The benefits and challenges of modern ‘homesteading’

By Tom Phelan - ReminderNews
Featured Article - posted Wed., Jun. 13, 2012
Contributed
- Contributed Photo

“Homesteading” is a term out of history that has come to be popular again, but with a variety of meanings and nuances. In 1862, President Abraham Lincoln signed into law the Homestead Act, which allowed loyal U.S. citizens to claim and settle on 160 acres of government land. To hold the claim, the person had to live on the land, build a dwelling and grow crops. After five years of "homesteading," the person could apply for a title or deed.

Today the term has come to focus more on the activities of someone who owns some land, and has chosen to return to a more basic living style, commonly by growing crops and maybe raising animals for personal consumption. This movement to "get back to the land" has taken root in all parts of the country, not just rural and suburban communities. One form of the lifestyle has taken hold in cities, and is therefore known as “urban homesteading.”

Homesteading in New England should be an easy lifestyle to adopt. Although we have small urban areas, they are never far from arable land and the sources of every sort of crop, domesticated animals and agricultural expertise.

Why someone would want to turn to homesteading in the 21st century might not be readily apparent. Some feel the need to establish security and reliability of their food source and quality. Anyone with concerns about the use of pesticides, insecticides and chemical fertilizers, as well as the potential for tainted food, can feel safer by growing the food they eat - both vegetables and animals. They have control over the entire process, from seed selection to food preservation and storage and preparation.

Other reasons for becoming a homesteader include inherent readiness to handle a disaster, reducing the cost of living, and producing goods and services that can be exchanged with other like-minded folk through sale or barter.

Simple homesteading starts with basic gardening - vegetables and herbs. It is fairly easy to learn the basics of vegetable gardening and enjoy success at an early stage. Raising fruits and berries is a natural extension of gardening, and it too has an easy point of entry. But it does take longer to achieve a production level that contributes to the family sustenance.

Composting is a necessary activity for a self-sufficient homesteader. Anyone committed to the quality of the food they grow will accept the need to compost for the benefit of the garden. Composting is one hallmark of the now-popular concept of sustainable living.

Homesteading is almost certain to improve the quality of your life and diet. You can demonstrate it for yourself by starting small - with gardening, growing fruit trees and berries. As you become adept at the agricultural side of the lifestyle, you can also learn the related skills of canning, freezing and preserving what you grow. If you are ambitious, grow enough to share and barter with other homesteaders. If you need to keep the agricultural work to a minimum, find sources of local, naturally-grown vegetables, fruits, etc. Preserve them, and add them to your larder.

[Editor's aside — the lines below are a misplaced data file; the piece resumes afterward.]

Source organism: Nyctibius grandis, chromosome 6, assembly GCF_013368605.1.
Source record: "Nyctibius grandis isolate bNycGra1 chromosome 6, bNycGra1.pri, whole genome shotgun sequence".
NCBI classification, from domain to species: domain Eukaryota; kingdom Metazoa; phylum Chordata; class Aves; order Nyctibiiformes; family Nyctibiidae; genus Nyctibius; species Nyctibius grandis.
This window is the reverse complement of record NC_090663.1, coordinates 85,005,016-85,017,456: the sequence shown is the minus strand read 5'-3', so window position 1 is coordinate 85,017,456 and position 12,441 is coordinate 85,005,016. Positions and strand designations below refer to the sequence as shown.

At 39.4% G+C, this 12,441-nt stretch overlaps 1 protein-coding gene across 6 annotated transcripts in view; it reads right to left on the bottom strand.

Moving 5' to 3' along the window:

You won’t get into much trouble by growing your own vegetables, fruits, berries herbs and nuts. But the day you decide you'd like to have fresh eggs or goat's milk as part of your homestead, look out for government intrusion. Local codes and restrictions might preclude your involvement in some of these homesteading activities. In some towns, you can have a limited number of chickens, but including a rooster in that group might be a no-no.

It's one thing to raise chickens for the eggs they lay and the ultimate contribution they might make to the dinner table. But don't lose sight of the fact that feeding animals results in manure. With a reasonable number of chickens, the manure can be composted and reused to maximum benefit. Raising pigs takes the manure issue to an odoriferous level.

Remember also that animals require some type of shelter. The types of shelters you can build on your land within the constraints of local ordinances will determine the type of livestock you may include on your homestead. If you are a serious homesteader, your animals may have to be located miles away from your living space. Don't let that be a major obstacle. Engaging in cooperative homesteading with someone in a more rural locale could yield considerable mutual benefit.

One significant benefit you are sure to derive from the homesteading lifestyle: working in the garden and other activities should help to reduce stress.


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